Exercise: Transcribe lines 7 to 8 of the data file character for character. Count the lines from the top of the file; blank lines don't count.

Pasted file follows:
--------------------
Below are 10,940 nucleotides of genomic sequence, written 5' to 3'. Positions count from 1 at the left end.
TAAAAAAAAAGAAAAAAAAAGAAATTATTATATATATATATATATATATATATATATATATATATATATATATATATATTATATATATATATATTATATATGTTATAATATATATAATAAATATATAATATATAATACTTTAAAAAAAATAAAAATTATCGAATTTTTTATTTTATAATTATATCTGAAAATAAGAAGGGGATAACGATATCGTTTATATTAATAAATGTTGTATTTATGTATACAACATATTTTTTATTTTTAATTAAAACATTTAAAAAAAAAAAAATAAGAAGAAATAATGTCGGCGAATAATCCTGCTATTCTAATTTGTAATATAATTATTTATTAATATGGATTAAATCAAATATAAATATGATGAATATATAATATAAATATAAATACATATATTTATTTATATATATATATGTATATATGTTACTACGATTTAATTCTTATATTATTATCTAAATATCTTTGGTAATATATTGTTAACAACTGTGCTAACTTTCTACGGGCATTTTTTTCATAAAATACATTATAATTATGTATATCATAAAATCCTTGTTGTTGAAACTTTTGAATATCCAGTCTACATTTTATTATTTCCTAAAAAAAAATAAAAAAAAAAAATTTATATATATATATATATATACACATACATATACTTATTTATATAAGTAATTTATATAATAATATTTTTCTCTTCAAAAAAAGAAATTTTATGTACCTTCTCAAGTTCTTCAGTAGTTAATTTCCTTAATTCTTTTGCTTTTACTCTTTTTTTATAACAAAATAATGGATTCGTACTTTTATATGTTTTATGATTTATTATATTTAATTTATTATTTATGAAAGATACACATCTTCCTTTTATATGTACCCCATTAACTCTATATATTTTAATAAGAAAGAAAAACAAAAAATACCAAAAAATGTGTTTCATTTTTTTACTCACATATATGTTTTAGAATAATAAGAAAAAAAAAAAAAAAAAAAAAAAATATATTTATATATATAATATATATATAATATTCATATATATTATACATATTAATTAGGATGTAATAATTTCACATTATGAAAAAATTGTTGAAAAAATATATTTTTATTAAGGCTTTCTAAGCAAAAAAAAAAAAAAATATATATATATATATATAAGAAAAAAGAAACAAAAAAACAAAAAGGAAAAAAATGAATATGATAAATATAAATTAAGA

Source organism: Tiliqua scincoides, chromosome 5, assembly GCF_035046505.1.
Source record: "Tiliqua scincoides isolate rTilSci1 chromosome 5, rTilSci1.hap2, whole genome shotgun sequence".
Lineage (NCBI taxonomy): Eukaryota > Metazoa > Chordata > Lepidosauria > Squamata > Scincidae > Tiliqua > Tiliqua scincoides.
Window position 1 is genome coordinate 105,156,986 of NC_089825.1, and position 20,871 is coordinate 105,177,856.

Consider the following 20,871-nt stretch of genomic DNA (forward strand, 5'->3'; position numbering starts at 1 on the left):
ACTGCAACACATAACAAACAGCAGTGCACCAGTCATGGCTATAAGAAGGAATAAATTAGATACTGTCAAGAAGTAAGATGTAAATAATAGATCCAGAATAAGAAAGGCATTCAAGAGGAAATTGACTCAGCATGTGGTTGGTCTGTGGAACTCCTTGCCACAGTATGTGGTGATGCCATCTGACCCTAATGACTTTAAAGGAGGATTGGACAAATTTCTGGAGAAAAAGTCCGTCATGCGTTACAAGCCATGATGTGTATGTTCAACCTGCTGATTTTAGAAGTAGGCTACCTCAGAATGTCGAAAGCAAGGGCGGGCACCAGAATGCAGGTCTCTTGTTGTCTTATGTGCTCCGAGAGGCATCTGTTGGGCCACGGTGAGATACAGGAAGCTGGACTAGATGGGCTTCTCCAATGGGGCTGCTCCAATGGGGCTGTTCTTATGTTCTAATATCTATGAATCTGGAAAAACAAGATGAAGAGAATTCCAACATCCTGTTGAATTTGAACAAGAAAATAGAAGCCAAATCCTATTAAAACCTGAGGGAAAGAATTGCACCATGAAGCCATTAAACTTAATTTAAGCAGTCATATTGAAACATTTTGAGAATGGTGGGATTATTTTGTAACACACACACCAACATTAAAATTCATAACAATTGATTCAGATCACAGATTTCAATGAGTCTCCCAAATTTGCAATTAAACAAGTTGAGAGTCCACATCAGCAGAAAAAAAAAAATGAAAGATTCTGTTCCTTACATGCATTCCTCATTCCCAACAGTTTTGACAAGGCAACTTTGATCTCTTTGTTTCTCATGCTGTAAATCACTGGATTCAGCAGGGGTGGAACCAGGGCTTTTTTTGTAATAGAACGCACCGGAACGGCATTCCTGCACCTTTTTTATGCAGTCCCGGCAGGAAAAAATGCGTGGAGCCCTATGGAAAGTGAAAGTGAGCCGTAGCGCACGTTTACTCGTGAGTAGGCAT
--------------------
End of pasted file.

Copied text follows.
Consider the following 20,871-nt stretch of genomic DNA (forward strand, 5'->3'; position numbering starts at 1 on the left):
ACTGCAACACATAACAAACAGCAGTGCACCAGTCATGGCTATAAGAAGGAATAAATTAGATACTGTCAAGAAGTAAGATGTAAATAATAGATCCAGAATAAGAAAGGCATTCAAGAGGAAATTGACTCAGCATGTGGTTGGTCTGTGGAACTCCTTGCCACAGTATGTGGTGATGCCATCTGACCCTAATGACTTTAAAGGAGGATTGGACAAATTTCTGGAGAAAAAGTCCGTCATGCGTTACAAGCCATGATGTGTATGTTCAACCTGCTGATTTTAGAAGTAGGCTACCTCAGAATGTCGAAAGCAAGGGCGGGCACCAGAATGCAGGTCTCTTGTTGTCTTATGTGCTCCGAGAGGCATCTGTTGGGCCACGGTGAGATACAGGAAGCTGGACTAGATGGGCTTCTCCAATGGGGCTGCTCCAATGGGGCTGTTCTTATGTTCTAATATCTATGAATCTGGAAAAACAAGATGAAGAGAATTCCAACATCCTGTTGAATTTGAACAAGAAAATAGAAGCCAAATCCTATTAAAACCTGAGGGAAAGAATTGCACCATGAAGCCATTAAACTTAATTTAAGCAGTCATATTGAAACATTTTGAGAATGGTGGGATTATTTTGTAACACACACACCAACATTAAAATTCATAACAATTGATTCAGATCACAGATTTCAATGAGTCTCCCAAATTTGCAATTAAACAAGTTGAGAGTCCACATCAGCAGAAAAAAAAAAATGAAAGATTCTGTTCCTTACATGCATTCCTCATTCCCAACAGTTTTGACAAGGCAACTTTGATCTCTTTGTTTCTCATGCTGTAAATCACTGGATTCAGCAGGGGTGGAACCAGGGCTTTTTTTGTAATAGAACGCACCGGAACGGCATTCCTGCACCTTTTTTATGCAGTCCCGGCAGGAAAAAATGCGTGGAGCCCTATGGAAAGTGAAAGTGAGCCGTAGCGCACGTTTACTCGTGAGTAGGCAT